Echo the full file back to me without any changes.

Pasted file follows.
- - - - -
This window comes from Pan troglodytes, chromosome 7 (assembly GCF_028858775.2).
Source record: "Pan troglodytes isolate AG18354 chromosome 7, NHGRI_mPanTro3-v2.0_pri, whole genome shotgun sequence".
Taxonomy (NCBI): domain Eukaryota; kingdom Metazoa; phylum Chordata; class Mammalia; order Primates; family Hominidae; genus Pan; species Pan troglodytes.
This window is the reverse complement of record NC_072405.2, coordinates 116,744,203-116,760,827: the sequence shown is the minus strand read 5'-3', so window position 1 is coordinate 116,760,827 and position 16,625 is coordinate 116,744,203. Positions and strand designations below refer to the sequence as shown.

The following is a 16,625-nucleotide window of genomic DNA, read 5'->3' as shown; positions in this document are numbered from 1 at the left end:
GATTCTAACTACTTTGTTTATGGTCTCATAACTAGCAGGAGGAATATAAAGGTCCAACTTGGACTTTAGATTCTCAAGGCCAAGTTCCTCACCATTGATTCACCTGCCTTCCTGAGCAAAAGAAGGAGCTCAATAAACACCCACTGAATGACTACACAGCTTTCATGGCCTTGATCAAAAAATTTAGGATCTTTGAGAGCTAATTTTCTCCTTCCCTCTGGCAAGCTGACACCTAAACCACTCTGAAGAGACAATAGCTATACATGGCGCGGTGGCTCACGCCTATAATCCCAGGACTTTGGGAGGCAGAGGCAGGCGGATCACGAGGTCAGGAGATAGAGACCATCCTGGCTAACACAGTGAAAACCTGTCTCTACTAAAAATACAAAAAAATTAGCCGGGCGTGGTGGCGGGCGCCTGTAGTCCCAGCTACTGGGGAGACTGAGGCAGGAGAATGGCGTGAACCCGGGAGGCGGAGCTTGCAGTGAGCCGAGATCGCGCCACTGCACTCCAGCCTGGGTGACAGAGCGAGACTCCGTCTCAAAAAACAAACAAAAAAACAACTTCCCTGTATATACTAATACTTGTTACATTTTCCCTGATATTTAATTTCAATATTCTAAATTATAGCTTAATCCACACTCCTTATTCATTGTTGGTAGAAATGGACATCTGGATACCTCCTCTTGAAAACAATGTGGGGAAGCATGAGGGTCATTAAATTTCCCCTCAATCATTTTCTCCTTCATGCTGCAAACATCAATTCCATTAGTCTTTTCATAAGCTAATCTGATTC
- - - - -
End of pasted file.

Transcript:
This window comes from Pan troglodytes, chromosome 7 (assembly GCF_028858775.2).
Source record: "Pan troglodytes isolate AG18354 chromosome 7, NHGRI_mPanTro3-v2.0_pri, whole genome shotgun sequence".
Taxonomy (NCBI): domain Eukaryota; kingdom Metazoa; phylum Chordata; class Mammalia; order Primates; family Hominidae; genus Pan; species Pan troglodytes.
This window is the reverse complement of record NC_072405.2, coordinates 116,744,203-116,760,827: the sequence shown is the minus strand read 5'-3', so window position 1 is coordinate 116,760,827 and position 16,625 is coordinate 116,744,203. Positions and strand designations below refer to the sequence as shown.

The following is a 16,625-nucleotide window of genomic DNA, read 5'->3' as shown; positions in this document are numbered from 1 at the left end:
GATTCTAACTACTTTGTTTATGGTCTCATAACTAGCAGGAGGAATATAAAGGTCCAACTTGGACTTTAGATTCTCAAGGCCAAGTTCCTCACCATTGATTCACCTGCCTTCCTGAGCAAAAGAAGGAGCTCAATAAACACCCACTGAATGACTACACAGCTTTCATGGCCTTGATCAAAAAATTTAGGATCTTTGAGAGCTAATTTTCTCCTTCCCTCTGGCAAGCTGACACCTAAACCACTCTGAAGAGACAATAGCTATACATGGCGCGGTGGCTCACGCCTATAATCCCAGGACTTTGGGAGGCAGAGGCAGGCGGATCACGAGGTCAGGAGATAGAGACCATCCTGGCTAACACAGTGAAAACCTGTCTCTACTAAAAATACAAAAAAATTAGCCGGGCGTGGTGGCGGGCGCCTGTAGTCCCAGCTACTGGGGAGACTGAGGCAGGAGAATGGCGTGAACCCGGGAGGCGGAGCTTGCAGTGAGCCGAGATCGCGCCACTGCACTCCAGCCTGGGTGACAGAGCGAGACTCCGTCTCAAAAAACAAACAAAAAAACAACTTCCCTGTATATACTAATACTTGTTACATTTTCCCTGATATTTAATTTCAATATTCTAAATTATAGCTTAATCCACACTCCTTATTCATTGTTGGTAGAAATGGACATCTGGATACCTCCTCTTGAAAACAATGTGGGGAAGCATGAGGGTCATTAAATTTCCCCTCAATCATTTTCTCCTTCATGCTGCAAACATCAATTCCATTAGTCTTTTCATAAGCTAATCTGATTC